That slope just ain't very slippery by mattsteinglass
August 11, 2009, 3:20 pm
Filed under: Health

Slapping the Camel’s Nose – Megan McArdle . Megan responds to those of us who’ve been asking “Why do you keep denouncing single-payer health insurance systems, National Health Care systems, and the elimination of private health insurance when nobody in the US is proposing eliminating private health insurance?”:

Now, I felt this was relevant, because in fact, no one I know who is interested in national health care views these bills as the final iteration of American Healthcare 3.0.  Everyone agrees that these bills are very bad, fix few-to-none of the underlying problems with the American healthcare system (cost inflation, the tax break for employer-provided insurance, etc.) 

This last isn’t true. Many people, including Ezra Klein and Matthew Yglesias and Kevin Drum, think these bills do some of the most important things of all in fixing the American health insurance system. Namely, they ensure that every insurance plan has to accept everyone at the same premiums regardless of prior health, that you can’t be kicked out of a plan for getting sick (or old, or anything), and that you can’t have a lifetime cap on payments.  Universal community rating is probably the single most important reform of all, as it removes private insurers’ perverse incentives to make money by denying coverage to sick people. But Megan is right that everybody agrees this is only the beginning of health care reform. Anyway, continuing:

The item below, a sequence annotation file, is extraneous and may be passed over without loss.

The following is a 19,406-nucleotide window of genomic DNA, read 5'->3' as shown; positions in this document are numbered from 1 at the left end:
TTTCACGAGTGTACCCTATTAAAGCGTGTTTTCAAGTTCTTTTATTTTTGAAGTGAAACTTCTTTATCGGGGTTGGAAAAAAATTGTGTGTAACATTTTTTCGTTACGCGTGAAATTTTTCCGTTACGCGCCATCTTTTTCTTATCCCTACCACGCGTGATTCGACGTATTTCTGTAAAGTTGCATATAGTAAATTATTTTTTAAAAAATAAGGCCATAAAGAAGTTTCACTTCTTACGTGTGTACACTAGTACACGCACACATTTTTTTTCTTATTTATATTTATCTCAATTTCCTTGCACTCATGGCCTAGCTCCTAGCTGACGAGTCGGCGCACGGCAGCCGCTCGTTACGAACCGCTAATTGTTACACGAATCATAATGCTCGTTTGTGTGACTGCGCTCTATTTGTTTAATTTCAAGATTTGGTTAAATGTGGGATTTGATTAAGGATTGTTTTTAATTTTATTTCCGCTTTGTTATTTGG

But we have to do this because we can’t just do nothing, now.  So we’ll do this now, add a whacking great new line-item to the budget, and then fix it later.  The implied fix is things like cost controls on pharmaceuticals, comparative effectiveness treatment to decide which treatments “work” (and by extension, which ones shouldn’t be provided), and an ever-expanding role for government treatment mandates.  The goal of everyone, to a first approximation, on the “pro” side of these health care reforms is a European-style system where the government basically runs the whole show. 

This is not true, because in “European-style systems”, governments do not “run the whole show”. They just don’t. In Europe, just as in the US, you have public hospitals and private clinics and individual private-practice physicians. Most surgery and cancer therapy in France takes place in private clinics. Most hospitals in the Netherlands are private. And almost every country in continental Europe has private health insurance companies; in France, the overwhelming majority of citizens have private health insurance, while in the Netherlands literally everyone does.

Maybe they contract out the billing services to insurance companies, which you may choose between (though you can’t choose covered services, etc).  Maybe there’s a safety valve in the form of a private system that the very affluent can buy into.  But for 95% of the population, the government dictates what treatments are covered, and usually, how much should be paid for them.

Megan must think France is a very affluent country indeed, because those “very affluent” who buy private supplementary health insurance in France comprise 92% of the population. In the Netherlands, since 2006, the percentage of people with private insurance shifted from “most” to “100%”.